I talked about this with veteran comics inker and historian Jim Amash, whose aforementioned Matt Baker: The Art of Glamour is the sourcebook for anyone interested in the artist’s life and career. I’ve known Jim since he worked at Acme Comics in its original Elm Street location, back when prostitutes would yell “Hey, college boy” out of the broken windows of the skid row hotel next door. He sums up Baker’s style this way:
“I think his influence is really far reaching. Look at [contemporary fan favorite] Adam Hughes. Baker transcended his time period. He was working in a house style through most of the forties. When he got to the fifties, his style became more Madison Avenue, less bombastic. The fact that he could switch from bombast to that so quickly is a good indicator of his range.”
“If you look at his Westerns and his stuff for [Marvel predecessor] Timely, you see another shift. He started to break out of that urbane sleek style that he had done for [magazine and comics publisher Archer] St. John in the early 50s and added more emphasis on drama. It’s like he splits the difference between what he’d done in the 40s and the 50s. My personal feeling is that if he had lived into the 60s, he would have adapted to and mastered the Marvel style, and you might have seen a Matt Baker version of Jack Kirby, with correct anatomy and everything. I think he could have adapted to the 60s styles with no problem. He had three styles as it was. A man who was doing that, and was 37 when he died, he could certainly have adapted to the Marvel Age.”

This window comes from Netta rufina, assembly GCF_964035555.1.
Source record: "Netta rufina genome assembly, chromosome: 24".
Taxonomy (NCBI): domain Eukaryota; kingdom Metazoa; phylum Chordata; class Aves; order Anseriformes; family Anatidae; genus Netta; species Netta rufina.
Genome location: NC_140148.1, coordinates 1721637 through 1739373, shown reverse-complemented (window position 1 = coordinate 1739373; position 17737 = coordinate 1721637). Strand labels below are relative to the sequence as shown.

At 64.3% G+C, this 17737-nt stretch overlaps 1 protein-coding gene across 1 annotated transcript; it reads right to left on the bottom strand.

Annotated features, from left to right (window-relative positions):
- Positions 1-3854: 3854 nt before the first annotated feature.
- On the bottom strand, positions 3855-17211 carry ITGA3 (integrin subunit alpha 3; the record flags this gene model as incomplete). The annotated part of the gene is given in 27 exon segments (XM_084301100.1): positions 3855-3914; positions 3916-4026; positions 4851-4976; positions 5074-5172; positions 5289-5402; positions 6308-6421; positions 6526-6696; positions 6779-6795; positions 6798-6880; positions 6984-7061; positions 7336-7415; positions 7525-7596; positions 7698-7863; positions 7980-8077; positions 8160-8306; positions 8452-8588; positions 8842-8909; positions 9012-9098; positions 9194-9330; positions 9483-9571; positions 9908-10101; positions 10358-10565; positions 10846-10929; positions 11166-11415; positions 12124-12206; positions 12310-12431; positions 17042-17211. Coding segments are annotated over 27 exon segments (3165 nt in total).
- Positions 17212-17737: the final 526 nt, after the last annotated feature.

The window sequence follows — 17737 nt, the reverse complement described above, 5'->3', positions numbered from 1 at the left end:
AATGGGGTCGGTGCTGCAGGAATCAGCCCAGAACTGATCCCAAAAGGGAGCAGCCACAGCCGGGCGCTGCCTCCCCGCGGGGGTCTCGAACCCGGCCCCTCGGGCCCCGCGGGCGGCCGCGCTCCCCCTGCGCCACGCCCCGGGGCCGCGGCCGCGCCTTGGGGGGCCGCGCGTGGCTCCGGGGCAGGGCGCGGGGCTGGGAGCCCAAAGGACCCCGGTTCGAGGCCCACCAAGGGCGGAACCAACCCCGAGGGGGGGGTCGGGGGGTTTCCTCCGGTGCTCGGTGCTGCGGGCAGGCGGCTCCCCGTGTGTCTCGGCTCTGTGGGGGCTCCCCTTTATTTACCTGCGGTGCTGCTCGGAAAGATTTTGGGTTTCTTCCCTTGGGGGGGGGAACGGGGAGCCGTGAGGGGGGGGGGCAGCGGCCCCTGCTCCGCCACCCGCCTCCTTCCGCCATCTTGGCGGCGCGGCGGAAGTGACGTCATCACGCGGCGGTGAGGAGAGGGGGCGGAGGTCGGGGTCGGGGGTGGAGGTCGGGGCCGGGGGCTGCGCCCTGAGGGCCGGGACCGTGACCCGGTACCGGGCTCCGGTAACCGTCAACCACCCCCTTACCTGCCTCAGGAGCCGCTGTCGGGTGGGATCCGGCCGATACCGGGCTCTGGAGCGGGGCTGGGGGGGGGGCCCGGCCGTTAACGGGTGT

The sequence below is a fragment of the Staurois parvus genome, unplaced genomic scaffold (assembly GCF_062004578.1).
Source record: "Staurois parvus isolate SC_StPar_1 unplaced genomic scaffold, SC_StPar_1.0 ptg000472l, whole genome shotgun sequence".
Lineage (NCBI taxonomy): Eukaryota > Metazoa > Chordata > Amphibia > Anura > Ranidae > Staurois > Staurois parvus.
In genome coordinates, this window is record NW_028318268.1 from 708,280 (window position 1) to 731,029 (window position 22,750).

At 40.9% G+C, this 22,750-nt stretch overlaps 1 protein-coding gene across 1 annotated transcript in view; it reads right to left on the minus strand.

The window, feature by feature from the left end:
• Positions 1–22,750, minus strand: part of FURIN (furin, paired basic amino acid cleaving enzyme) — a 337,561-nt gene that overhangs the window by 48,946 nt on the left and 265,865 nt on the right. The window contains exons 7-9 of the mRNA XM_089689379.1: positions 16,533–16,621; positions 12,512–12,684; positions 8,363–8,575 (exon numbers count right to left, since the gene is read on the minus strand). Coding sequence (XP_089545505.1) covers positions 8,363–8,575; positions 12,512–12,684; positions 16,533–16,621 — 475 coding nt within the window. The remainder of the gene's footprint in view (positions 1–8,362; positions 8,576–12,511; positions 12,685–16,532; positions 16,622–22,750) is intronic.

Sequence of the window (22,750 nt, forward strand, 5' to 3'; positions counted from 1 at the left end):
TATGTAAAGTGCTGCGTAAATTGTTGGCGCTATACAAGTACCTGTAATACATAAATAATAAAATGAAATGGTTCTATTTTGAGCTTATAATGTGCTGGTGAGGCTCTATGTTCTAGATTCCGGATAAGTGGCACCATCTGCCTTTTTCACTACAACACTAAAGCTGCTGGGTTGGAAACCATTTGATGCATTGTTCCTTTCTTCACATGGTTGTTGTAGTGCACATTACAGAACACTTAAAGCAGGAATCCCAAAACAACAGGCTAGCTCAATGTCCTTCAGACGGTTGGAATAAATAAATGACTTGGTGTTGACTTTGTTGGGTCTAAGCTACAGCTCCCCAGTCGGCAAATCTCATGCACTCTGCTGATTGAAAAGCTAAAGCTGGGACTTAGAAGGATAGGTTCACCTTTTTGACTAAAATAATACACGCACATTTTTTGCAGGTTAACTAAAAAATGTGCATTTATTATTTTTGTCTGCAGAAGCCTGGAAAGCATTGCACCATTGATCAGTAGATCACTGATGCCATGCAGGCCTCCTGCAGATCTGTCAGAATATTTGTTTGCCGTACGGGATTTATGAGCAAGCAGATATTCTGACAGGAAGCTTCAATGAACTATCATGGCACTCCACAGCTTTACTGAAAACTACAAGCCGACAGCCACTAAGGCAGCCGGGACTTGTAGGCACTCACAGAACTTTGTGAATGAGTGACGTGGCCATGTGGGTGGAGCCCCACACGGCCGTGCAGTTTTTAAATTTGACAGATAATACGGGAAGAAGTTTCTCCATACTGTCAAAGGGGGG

Jim thinks the happiest professional period in Baker’s life was when he worked for Archer St. John, whose publishing empire included various crime and men’s magazines as well as comic books like Mighty Mouse, Atom-Age Combat, Strange Terrors, and Married Romance. For St. John, Baker drew stories for Canteen Kate, Teen-Age Romances and the allegedly true crime Authentic Police Cases, as well as the proto graphic novel It Rhymes with Lust.
“St. John was very progressive for his time. Didn’t care about your race or your gender. Matt Baker was obviously going to flourish under that. Stan Lee was the same way. He was color blind, all he cared was that you could get your work in on time. He was probably happy to have Matt Baker. Not a common occurrence in that time period.’
What was common was having to work your ass off in a low-paying industry, particularly if you lived as large as Baker and had higher-paying non-comics markets denied to you because of your color. And that, along with his damaged heart, helped kill him.
“He was always under deadlines and deadlines were always heavy pressure. In 25 years of working in comics, I know you have to do the best job you can with the deadline they’ve given you. Sometimes you have plenty of time and sometimes you have to work all nighters. Matt Baker in his prime years was putting out a lot of work. I’m sure he was working around the clock.”
Jim also speculated that the five flights of stairs to Baker’s apartment on 116th Street contributed to his death. In Shaun Clancy’s interview with Frank Giusto in Jim’s book, Giusto says the elevator was often out of service, and that he once joked to Baker “Can’t you find something a little lower than five floors?” Giusto says that Baker was conscious of his own mortality, but “He didn’t dwell on the fact that he had a bad heart. He was never looking for sympathy.”